I once counted up the number of golf courses I have played in Kansas during my travels over the past 50 years and it’s somewhere close to 80.
While there’s still plenty that I haven’t played, I still believe — without reservation — that McPherson Country Club is the toughest nine-hole course in the state.
When you look at the scorecard and see it’s a par-69 and just 5,805 yards, most might think it’s a pitch-and-putt and can be overpowered.
It’s not. It’s 5,805 yards of pure terror.
The course was designed in 1937 by the renowned Perry Maxwell, who is best known for courses such as Prairie Dunes in Hutchinson, Southern Hills in Tulsa and Colonial Country Club in Fort Worth, all having been stops on the professional tours.
I had the opportunity to play MCC four times in the past week as Jeff Warren graciously asked me to play in the annual Member-Guest. I used to play for many years with Myron Barrow, but when his son got old enough to play I gladly yielded my spot. Speaking from experience, there’s nothing like a father and son playing in a tournament together, it’s a time you can always cherish.
When I was an assistant coach for the McPherson High golf team back in the late 1980s, we practiced at MCC daily because Turkey Creek was still just an idea whose time had yet to come. Playing the course every day with the kids helped me learn all the nuances of the layout because there’s a way you have to play it in order to be successful.
I now play it a couple of times a year and believe me, you need to play it more than that to feel comfortable. You have to know where to leave the ball if you miss the green and there’s one cardinal rule you have to follow — never leave the ball above the hole.
The course was in remarkable shape this weekend considering the weather we’ve had. I commended Superintendent Greg Jermark for the job he and his crew have done as the fairways were perfect and the rough trimmed down to manageable levels.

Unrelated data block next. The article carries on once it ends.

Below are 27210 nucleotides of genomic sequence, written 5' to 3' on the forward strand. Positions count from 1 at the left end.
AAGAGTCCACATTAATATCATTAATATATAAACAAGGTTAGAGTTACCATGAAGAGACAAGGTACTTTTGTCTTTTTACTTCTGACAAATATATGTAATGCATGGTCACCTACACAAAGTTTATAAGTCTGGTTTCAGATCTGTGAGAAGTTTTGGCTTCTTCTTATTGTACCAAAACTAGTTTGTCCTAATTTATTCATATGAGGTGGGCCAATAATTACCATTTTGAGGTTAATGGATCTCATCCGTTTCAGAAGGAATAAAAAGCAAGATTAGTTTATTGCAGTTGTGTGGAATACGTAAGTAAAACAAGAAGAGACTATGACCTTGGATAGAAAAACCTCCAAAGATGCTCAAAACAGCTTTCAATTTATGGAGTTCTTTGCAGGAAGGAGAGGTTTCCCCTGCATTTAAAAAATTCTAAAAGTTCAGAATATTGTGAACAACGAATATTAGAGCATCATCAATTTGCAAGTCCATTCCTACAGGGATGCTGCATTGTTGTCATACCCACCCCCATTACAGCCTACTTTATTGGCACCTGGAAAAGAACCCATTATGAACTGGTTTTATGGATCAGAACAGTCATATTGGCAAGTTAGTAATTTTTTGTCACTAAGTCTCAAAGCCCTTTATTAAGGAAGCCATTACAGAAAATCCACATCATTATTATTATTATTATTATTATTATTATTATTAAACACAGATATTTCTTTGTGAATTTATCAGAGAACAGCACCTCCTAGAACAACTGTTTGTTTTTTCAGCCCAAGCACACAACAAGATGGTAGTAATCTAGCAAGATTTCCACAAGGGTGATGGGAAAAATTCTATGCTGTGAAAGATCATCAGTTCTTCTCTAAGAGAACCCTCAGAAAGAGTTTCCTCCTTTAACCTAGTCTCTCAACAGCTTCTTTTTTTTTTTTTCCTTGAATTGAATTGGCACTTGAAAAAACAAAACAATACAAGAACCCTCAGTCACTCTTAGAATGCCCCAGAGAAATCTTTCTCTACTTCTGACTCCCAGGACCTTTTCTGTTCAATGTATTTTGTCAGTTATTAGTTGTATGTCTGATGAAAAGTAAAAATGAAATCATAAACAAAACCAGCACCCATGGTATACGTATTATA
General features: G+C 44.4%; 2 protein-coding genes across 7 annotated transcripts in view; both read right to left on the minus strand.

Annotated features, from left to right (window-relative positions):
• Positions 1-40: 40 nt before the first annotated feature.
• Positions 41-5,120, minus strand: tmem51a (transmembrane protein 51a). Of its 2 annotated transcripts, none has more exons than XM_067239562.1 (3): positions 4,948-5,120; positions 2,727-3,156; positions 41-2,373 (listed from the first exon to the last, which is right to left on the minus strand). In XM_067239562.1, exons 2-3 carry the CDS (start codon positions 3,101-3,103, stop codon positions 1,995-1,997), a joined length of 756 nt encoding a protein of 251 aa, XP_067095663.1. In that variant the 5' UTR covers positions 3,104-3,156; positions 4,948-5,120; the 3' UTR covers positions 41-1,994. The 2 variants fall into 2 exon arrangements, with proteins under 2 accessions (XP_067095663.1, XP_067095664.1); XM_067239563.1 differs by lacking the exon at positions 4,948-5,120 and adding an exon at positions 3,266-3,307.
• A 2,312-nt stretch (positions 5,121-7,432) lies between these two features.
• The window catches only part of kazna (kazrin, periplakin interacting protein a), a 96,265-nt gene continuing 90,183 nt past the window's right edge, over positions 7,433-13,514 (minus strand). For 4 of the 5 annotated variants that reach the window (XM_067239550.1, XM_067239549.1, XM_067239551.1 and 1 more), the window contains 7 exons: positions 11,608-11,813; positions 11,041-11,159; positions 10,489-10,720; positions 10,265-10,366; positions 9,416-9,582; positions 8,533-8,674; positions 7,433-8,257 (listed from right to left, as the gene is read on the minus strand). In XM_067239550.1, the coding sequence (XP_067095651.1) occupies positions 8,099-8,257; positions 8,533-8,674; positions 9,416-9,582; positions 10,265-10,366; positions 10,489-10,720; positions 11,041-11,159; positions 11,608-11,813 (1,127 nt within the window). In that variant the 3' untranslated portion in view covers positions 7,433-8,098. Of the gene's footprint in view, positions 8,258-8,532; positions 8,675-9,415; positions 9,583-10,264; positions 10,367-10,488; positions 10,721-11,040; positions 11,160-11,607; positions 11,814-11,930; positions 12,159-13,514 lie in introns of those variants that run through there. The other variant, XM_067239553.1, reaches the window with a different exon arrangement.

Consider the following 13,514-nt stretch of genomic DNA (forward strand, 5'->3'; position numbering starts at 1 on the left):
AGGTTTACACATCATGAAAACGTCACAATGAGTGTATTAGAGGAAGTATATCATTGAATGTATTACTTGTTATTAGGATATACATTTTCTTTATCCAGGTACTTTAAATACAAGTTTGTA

And then there are the greens.
They’re the signature of the Country Club. When it’s hot and windy, and if they’ve been cut short and rolled, they are nothing short of dastardly. Maxwell’s greens were by design because if you have a course this short, you have to find another way to make it challenging.
And the greens are just that. Many of them have remained constant over the years and there are some dramatic swings. You can have putts where you start the ball 30 feet to the right or left of the hole because there are such wild slopes. Now anyone who knows me will tell you my putting isn’t what it used to be, but twice this weekend on the mind-blowing seventh green I took four putts. I knew not to hit the ball in the wrong place but in trying to be careful, I put it in the worst possible spot.
There once was a time I played well at MCC. In the old McPherson Classic, started by Vance Carlson, I shot a second-day 73 to win the “special event.” I also had a round in the Member-Guest when I scored 44 points under the Modified Stableford System, as I knocked in an eagle chip (8 points) and some birdies (4 points each). But those days are long past and I can only score in the mid 20s now.
I’ve been fortunate to play some of the best 18-hole courses in Kansas — Flint Hills National Golf Club in Andover, Prairie Dunes in Hutchinson, Alvamar in Lawrence and numerous courses in Wichita. While all are outstanding, none are as confounding as McPherson Country Club. The greens simply make it unique as they're one of a kind.
Even what appears to be the easiest hole is a thrill ride. The first hole to start your round is a 305-yard, par-4 and the green sits high atop a hill. Golfers either lay up to about 100 yards for a full swing (there's a good chance you might spin the ball back off the green) or try to drive it as close to the green as possible. I told Jeff this weekend that the second shot into the green is the hardest shot in golf as if you go over, you are either out of bounds or staring at a chip shot that has a 50-50 chance to staying on the green as Maxwell designed a surface that slants to the front and the green is like glass. Because I like to hit driver, I try to get as close to the green as possible, but it’s such a finesse chip and if the pin is at the front, it’s almost impossible to keep the ball below the hole.
You can’t just point to a hole and say it’s a cinch par. And it’s not a course where you’re going to make birdies in bunches. It’s a thinking man’s course that tests your patience, creativity and, most of all, nerves. I had a 3-foot putt above the hole on No. 8 on Saturday that ended up off the green.
I’m sure there are other nine-holes courses in Kansas that are tough, but if Jermark wanted to set up MCC to be as difficult as possible, he could make it a bear. That’s why I would put it up against any in Kansas in terms of degree of difficulty.